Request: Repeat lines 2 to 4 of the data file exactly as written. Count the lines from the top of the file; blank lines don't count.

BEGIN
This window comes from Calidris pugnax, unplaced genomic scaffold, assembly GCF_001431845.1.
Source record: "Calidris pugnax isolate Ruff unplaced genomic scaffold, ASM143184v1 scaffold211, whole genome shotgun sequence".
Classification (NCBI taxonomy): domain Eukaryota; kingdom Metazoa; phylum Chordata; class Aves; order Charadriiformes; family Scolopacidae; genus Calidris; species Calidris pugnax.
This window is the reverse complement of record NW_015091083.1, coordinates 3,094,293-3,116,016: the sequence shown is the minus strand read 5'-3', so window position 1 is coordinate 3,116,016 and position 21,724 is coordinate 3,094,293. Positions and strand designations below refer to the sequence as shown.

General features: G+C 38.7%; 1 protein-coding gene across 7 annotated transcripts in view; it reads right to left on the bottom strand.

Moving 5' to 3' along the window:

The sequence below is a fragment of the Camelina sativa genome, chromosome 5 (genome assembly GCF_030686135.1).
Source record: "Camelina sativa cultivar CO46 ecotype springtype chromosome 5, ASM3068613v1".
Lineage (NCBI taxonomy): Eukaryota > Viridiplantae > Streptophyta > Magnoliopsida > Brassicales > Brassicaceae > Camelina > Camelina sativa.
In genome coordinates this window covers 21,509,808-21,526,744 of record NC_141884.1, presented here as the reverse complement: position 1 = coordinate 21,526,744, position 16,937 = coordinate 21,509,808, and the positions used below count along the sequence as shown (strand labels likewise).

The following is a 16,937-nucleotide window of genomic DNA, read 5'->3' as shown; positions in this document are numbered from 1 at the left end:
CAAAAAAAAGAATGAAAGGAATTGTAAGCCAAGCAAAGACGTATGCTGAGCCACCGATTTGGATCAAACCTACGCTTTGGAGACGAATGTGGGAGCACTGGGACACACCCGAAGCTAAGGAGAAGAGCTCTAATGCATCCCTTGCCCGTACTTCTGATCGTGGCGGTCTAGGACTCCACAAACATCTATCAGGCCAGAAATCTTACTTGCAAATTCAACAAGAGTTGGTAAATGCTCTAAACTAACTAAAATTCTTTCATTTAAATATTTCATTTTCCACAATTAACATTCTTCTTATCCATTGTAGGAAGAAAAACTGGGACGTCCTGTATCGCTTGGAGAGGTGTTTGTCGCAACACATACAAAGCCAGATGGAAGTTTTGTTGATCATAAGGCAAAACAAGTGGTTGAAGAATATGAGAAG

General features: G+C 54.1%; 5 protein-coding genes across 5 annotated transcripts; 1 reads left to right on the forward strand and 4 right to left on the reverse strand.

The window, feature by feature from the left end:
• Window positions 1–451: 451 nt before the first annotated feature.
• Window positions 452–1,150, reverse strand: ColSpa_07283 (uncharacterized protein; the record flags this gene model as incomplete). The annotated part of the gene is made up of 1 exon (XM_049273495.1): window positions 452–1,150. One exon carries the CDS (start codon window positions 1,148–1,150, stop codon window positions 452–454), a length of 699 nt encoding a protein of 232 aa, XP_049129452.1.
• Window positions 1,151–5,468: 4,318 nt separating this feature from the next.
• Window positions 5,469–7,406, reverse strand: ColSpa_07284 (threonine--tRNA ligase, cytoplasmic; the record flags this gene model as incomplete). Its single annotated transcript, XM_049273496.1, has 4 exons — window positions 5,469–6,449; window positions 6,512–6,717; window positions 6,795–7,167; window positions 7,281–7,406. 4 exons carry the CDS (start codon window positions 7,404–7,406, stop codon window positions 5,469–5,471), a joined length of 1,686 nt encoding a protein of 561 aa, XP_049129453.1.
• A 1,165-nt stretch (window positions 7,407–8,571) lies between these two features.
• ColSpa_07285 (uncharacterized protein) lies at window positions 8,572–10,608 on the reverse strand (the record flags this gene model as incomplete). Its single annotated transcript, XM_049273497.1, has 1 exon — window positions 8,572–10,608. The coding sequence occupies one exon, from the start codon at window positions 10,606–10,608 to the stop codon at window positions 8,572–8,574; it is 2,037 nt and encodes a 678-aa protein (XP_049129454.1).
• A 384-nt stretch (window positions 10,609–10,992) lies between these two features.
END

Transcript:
Source record: "Calidris pugnax isolate Ruff unplaced genomic scaffold, ASM143184v1 scaffold211, whole genome shotgun sequence".
Classification (NCBI taxonomy): domain Eukaryota; kingdom Metazoa; phylum Chordata; class Aves; order Charadriiformes; family Scolopacidae; genus Calidris; species Calidris pugnax.
This window is the reverse complement of record NW_015091083.1, coordinates 3,094,293-3,116,016: the sequence shown is the minus strand read 5'-3', so window position 1 is coordinate 3,116,016 and position 21,724 is coordinate 3,094,293. Positions and strand designations below refer to the sequence as shown.